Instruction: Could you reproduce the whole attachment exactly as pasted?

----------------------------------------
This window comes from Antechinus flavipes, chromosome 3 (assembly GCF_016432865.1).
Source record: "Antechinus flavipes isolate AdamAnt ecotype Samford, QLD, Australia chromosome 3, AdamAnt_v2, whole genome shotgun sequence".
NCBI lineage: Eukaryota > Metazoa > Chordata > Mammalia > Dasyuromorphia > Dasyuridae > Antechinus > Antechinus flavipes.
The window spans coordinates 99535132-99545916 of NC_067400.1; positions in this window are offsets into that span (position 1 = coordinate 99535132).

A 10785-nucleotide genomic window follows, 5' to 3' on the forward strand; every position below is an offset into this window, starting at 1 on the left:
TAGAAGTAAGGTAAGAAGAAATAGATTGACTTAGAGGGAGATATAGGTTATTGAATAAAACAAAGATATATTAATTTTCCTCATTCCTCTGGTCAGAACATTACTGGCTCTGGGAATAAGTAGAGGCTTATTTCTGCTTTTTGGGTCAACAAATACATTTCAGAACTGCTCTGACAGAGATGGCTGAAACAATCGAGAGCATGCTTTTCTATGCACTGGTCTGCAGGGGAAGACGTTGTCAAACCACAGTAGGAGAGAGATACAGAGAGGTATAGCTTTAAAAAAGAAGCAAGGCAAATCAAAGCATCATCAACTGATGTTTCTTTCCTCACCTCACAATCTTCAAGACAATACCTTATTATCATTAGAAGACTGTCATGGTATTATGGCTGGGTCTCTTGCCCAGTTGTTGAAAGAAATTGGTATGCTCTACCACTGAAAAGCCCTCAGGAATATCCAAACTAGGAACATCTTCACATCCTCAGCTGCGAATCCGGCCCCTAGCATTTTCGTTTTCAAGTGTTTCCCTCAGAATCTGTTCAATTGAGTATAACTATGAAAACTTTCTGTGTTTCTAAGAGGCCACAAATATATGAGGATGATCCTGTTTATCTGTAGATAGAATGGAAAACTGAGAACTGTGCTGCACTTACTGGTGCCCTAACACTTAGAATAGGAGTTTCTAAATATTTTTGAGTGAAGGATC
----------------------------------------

This window comes from Antechinus flavipes, chromosome 3 (assembly GCF_016432865.1).
Source record: "Antechinus flavipes isolate AdamAnt ecotype Samford, QLD, Australia chromosome 3, AdamAnt_v2, whole genome shotgun sequence".
NCBI lineage: Eukaryota > Metazoa > Chordata > Mammalia > Dasyuromorphia > Dasyuridae > Antechinus > Antechinus flavipes.
The window spans coordinates 99535132-99545916 of NC_067400.1; positions in this window are offsets into that span (position 1 = coordinate 99535132).

A 10785-nucleotide genomic window follows, 5' to 3' on the forward strand; every position below is an offset into this window, starting at 1 on the left:
TAGAAGTAAGGTAAGAAGAAATAGATTGACTTAGAGGGAGATATAGGTTATTGAATAAAACAAAGATATATTAATTTTCCTCATTCCTCTGGTCAGAACATTACTGGCTCTGGGAATAAGTAGAGGCTTATTTCTGCTTTTTGGGTCAACAAATACATTTCAGAACTGCTCTGACAGAGATGGCTGAAACAATCGAGAGCATGCTTTTCTATGCACTGGTCTGCAGGGGAAGACGTTGTCAAACCACAGTAGGAGAGAGATACAGAGAGGTATAGCTTTAAAAAAGAAGCAAGGCAAATCAAAGCATCATCAACTGATGTTTCTTTCCTCACCTCACAATCTTCAAGACAATACCTTATTATCATTAGAAGACTGTCATGGTATTATGGCTGGGTCTCTTGCCCAGTTGTTGAAAGAAATTGGTATGCTCTACCACTGAAAAGCCCTCAGGAATATCCAAACTAGGAACATCTTCACATCCTCAGCTGCGAATCCGGCCCCTAGCATTTTCGTTTTCAAGTGTTTCCCTCAGAATCTGTTCAATTGAGTATAACTATGAAAACTTTCTGTGTTTCTAAGAGGCCACAAATATATGAGGATGATCCTGTTTATCTGTAGATAGAATGGAAAACTGAGAACTGTGCTGCACTTACTGGTGCCCTAACACTTAGAATAGGAGTTTCTAAATATTTTTGAGTGAAGGATC